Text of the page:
In this week’s roundup:
The CDC’s latest masking guidance leads to questions on campus, the financial toll of the pandemic (for some) may not have been as bad as people predicted and some institutions are turning to their students for opinions on how to improve higher ed.
May 13 – 19
- According to the CDC, fully vaccinated people can stop wearing masks indoors and outdoors. Decisions from campuses across the country regarding how they’ll change (or not) their masking policies are largely still pending.
- The University of California agreed Friday not to consider SAT or ACT scores in admissions decisions through 2025 in order to settle a lawsuit over its use of entrance exams. The settlement is likely to have a profound effect on admissions testing, the use of which was already declining during the pandemic.
- Expansion of educational opportunities for people in prison has been a top priority for some lawmakers and interest groups – resulting in increased access to federal funding and an overall attitude shift.
- Public attitudes toward international students have been warming, according to a new survey by the American Council on Education. Still, 4 in 10 Americans believe international students are displacing domestic students in college classrooms.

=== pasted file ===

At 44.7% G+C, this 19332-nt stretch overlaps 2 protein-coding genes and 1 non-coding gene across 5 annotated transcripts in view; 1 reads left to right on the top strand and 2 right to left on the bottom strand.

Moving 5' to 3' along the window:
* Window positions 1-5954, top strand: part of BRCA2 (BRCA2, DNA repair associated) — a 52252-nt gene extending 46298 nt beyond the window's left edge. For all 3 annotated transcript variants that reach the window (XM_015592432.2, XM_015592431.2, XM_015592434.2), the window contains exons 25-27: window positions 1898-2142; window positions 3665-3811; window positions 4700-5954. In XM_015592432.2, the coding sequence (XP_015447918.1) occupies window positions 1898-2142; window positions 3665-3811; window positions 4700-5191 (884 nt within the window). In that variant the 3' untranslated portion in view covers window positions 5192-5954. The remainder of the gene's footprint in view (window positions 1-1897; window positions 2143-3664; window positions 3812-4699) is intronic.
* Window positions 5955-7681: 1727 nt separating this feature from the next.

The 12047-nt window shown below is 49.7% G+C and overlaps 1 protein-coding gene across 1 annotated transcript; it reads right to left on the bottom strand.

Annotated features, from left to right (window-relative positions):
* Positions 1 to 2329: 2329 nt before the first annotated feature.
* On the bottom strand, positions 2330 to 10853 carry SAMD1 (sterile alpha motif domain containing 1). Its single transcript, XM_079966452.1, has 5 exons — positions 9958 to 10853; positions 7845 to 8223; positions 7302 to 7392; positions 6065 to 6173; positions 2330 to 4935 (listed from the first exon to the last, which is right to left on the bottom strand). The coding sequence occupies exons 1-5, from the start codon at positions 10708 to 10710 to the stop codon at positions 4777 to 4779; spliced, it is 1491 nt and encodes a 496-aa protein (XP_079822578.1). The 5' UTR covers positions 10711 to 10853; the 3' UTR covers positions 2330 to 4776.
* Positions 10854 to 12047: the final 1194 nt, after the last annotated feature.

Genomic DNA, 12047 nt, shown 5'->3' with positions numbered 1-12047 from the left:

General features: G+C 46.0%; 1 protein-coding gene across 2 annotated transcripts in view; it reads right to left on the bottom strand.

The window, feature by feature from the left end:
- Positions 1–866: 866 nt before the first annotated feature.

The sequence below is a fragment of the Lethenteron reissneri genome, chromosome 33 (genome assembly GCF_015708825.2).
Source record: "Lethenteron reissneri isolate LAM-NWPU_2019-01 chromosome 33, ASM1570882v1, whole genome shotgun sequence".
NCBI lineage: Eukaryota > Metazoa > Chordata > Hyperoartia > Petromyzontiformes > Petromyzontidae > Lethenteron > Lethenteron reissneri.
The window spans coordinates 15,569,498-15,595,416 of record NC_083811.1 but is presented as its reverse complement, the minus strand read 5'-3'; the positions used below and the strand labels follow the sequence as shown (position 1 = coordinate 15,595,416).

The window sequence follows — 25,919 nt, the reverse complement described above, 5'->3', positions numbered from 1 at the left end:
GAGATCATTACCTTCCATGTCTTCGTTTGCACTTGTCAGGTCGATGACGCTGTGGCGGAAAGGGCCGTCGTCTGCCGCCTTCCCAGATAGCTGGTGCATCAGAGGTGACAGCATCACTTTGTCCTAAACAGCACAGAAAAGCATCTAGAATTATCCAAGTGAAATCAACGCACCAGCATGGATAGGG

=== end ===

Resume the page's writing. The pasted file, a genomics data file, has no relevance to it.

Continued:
- Colleges and universities are seizing on low interest rates and investors’ confidence in the economic recovery to refinance campus debts or borrow for new projects, signaling optimism that the impact of the pandemic will be short-lived.
- College during the pandemic: it wasn’t all bad.
- Students and community leaders speak out about the lack of reparations and acknowledgement by colleges and universities regarding the unpaid labor of enslaved people who often built and staffed their institutions. Some are also calling for payments for Black families displaced by university housing in the 1960s. So, how will colleges and universities respond?
- The Federal Communications Commission and U.S. Department of Education have come together to create a program which will discount broadband internet for students who qualify for a Pell Grant during the 2021-2022 academic year.
- In trying to find solutions to issues faced by higher education, six public institutions are enlisting their students to help find, pilot and advance the improvements.
- While many college professors claim students turn to them regarding mental health, nearly just as many reported that they have never had training on how to react to and help students.
ICYMI: Check out episode 6 of On The Yard, hosted by our VP and Managing Director Ashley Northington, in which she and Tennessee State Rep. Harold M. Love, Jr. (D-Nashville) discuss the legacy of underfunding HBCUs.